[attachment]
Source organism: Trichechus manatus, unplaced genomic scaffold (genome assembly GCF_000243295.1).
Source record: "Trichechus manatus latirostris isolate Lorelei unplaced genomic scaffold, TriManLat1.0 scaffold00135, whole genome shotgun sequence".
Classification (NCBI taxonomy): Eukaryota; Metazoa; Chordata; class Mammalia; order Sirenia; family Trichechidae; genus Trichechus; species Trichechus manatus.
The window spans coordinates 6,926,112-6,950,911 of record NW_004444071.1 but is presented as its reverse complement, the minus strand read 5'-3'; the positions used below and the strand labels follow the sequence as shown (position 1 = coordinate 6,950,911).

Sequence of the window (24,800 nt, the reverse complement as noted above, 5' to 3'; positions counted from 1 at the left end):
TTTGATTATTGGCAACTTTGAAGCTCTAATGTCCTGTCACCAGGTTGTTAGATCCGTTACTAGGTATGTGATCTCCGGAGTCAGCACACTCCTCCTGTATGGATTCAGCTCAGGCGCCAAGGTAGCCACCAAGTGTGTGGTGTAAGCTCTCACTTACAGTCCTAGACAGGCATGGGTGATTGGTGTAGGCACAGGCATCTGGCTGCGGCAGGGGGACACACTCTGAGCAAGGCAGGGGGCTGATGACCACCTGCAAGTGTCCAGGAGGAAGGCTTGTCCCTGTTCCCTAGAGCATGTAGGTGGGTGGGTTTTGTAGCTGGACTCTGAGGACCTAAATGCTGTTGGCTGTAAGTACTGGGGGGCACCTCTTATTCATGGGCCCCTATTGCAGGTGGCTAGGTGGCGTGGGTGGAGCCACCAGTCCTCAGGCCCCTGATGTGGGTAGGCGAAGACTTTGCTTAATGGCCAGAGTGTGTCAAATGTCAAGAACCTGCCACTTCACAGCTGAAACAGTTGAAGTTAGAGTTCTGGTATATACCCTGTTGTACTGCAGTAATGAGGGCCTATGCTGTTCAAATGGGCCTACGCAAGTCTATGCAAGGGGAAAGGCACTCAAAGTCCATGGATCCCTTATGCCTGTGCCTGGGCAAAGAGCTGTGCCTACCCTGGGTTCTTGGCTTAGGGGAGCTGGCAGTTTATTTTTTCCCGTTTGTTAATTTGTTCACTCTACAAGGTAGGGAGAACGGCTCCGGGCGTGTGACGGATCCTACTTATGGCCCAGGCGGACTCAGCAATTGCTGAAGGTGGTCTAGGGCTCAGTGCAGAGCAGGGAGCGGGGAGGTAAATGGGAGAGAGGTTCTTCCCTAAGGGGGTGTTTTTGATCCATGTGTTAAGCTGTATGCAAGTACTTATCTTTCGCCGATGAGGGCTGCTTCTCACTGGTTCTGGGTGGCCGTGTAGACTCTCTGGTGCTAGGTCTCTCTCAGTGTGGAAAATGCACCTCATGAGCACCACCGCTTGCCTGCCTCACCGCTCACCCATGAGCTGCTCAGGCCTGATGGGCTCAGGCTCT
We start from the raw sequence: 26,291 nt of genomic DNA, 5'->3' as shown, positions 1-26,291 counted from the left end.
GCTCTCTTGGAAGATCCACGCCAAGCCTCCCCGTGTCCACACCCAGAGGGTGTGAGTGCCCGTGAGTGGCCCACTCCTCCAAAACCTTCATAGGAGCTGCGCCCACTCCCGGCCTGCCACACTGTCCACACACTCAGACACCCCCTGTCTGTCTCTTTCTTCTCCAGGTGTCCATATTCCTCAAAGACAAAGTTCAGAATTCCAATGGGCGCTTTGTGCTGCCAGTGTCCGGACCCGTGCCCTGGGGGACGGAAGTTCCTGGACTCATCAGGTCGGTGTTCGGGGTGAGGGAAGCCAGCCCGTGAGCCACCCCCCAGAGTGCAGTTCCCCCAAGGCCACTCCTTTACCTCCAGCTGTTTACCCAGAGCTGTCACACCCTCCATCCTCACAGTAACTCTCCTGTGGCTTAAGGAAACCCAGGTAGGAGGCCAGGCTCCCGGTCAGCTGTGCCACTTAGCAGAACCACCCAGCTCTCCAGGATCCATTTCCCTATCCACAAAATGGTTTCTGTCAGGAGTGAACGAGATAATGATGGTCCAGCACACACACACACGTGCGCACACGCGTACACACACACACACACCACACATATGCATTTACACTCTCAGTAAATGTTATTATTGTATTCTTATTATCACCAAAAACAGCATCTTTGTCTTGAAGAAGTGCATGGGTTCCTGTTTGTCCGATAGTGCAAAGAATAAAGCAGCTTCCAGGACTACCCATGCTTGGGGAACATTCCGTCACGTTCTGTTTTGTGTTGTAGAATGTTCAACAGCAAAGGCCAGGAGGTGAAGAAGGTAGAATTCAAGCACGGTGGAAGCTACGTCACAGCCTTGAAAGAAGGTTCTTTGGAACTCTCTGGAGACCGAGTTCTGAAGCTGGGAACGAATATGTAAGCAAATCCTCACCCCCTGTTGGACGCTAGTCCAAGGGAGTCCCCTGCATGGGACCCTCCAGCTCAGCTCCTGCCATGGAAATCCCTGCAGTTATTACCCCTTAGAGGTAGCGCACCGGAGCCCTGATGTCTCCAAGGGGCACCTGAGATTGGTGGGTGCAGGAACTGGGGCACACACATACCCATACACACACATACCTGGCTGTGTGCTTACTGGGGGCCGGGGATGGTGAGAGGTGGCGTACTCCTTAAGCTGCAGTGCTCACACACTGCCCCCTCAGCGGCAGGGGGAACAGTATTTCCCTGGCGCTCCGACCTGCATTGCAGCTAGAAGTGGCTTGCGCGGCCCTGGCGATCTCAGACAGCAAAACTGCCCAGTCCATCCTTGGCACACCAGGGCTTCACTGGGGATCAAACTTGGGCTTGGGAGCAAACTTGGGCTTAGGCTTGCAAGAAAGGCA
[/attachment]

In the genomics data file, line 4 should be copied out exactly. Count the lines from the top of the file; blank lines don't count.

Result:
The window spans coordinates 6,926,112-6,950,911 of record NW_004444071.1 but is presented as its reverse complement, the minus strand read 5'-3'; the positions used below and the strand labels follow the sequence as shown (position 1 = coordinate 6,950,911).